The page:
I wrote in my book ‘Love, Light and Mermaid Tails’ that I was keen to get my mercury fillings replaced for white fillings but that I wanted to have this done at a holistic dentist practice so that I wasn’t exposed to the mercury during the procedure. At the time the price per tooth was around £200 and, with eight black fillings in my mouth it seemed unlikely that I would be getting it done any time soon.
However, it still bothered me that I had these chemicals and heavy metals in my mouth and, potentially, in my blood stream and I was constantly in the pursuit of ways of reducing my heavy metal exposure.
Recently I went for my six month check-up with my NHS dentist and he identified that one of my mercury fillings was broken. I was horrified. Broken meant that it was leaking these nasties into my blood stream every time I ate or drunk anything. I needed this fixed and fast.
I chatted to him about my concerns and, while he didn’t 100% agree with them, he listened. I explained that I wanted to see a holistic dentist so that I could have a rubber dental dam fitted (this is basically a piece of rubber that fits around the tooth/teeth being worked on and covers your throat) and wear an oxygen mask for the procedure, thus reducing my exposure to chemicals. He explained that he thought this was ‘over kill’ and that sometimes when people use the word ‘holistic’ they can take advantage of a patient in pursuit of healing form a disease. I didn’t feel it was appropriate, at that point, to remind him that I use the word ‘holistic’ on a frequent basis in my business…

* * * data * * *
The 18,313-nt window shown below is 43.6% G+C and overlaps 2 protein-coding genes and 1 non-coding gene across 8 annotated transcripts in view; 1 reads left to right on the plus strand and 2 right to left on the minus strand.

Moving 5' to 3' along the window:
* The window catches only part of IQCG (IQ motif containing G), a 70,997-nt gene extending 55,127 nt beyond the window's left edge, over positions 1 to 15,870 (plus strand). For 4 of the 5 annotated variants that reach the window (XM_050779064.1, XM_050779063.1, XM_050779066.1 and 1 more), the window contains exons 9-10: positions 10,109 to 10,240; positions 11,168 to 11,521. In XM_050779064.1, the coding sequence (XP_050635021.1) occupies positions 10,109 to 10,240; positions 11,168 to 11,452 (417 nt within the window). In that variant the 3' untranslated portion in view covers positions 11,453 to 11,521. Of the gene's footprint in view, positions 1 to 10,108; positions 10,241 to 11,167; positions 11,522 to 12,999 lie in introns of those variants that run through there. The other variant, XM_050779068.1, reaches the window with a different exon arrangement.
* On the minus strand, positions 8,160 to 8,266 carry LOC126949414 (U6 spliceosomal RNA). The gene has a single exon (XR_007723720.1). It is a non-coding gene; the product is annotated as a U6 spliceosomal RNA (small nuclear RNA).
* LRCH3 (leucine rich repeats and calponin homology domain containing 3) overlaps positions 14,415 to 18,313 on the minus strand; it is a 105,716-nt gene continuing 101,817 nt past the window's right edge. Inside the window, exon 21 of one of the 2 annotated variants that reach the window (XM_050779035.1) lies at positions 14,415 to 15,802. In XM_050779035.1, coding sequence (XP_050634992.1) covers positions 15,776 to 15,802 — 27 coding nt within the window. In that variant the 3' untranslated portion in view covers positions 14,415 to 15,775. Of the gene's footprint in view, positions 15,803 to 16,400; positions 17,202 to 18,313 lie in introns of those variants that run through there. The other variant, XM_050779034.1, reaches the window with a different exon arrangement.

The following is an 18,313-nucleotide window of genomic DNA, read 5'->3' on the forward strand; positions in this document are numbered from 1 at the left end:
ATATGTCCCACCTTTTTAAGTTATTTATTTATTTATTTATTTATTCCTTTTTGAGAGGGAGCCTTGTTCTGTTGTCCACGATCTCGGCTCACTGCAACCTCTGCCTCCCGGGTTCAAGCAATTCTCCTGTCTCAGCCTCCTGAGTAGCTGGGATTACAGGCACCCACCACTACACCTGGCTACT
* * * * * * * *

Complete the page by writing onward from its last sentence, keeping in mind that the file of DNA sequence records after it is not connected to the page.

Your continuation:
Our differences aside, we both shared a mutual respect for one another’s views and we both listened as we chatted through the options moving forward. I made the decision to contact a holistic dentist for the procedure of removing and replacing the broken filling and my dentist agreed to support me as an ongoing patient – I couldn’t help but notice the similarities of this to the conversation and decisions I had made alongside my oncologist when I had decided not to have chemotherapy, opting instead to peruse alternative and complementary therapies, following my cancer recurrence in December 2017.
However, despite my best intentions, getting an appointment with a holistic dentist wasn’t as straight forward as I had hoped. The waiting list was 2-3 months just for a consultation! I needed treatment faster than this to ensure that I wasn’t exposed to any more mercury and also so that my tooth didn’t become more rotten as inevitably food, and subsequent bacteria, would be getting trapped in the damaged filling. This, my dentist had carefully explained, could lead to me needing a root canal treatment; something I was not willing to accept given the vast amount of evidence indicating a connection between root cancel treatments and a later cancer diagnosis.
So I made the decision to contact my own dentist and ask him if he would do the procedure for me using a dental dam (albeit without the oxygen mask). “Of course”, came his unexpected reply. In fact, he went on to explain that this was his preference and that when he has treatments himself, he asks his dentist to use one.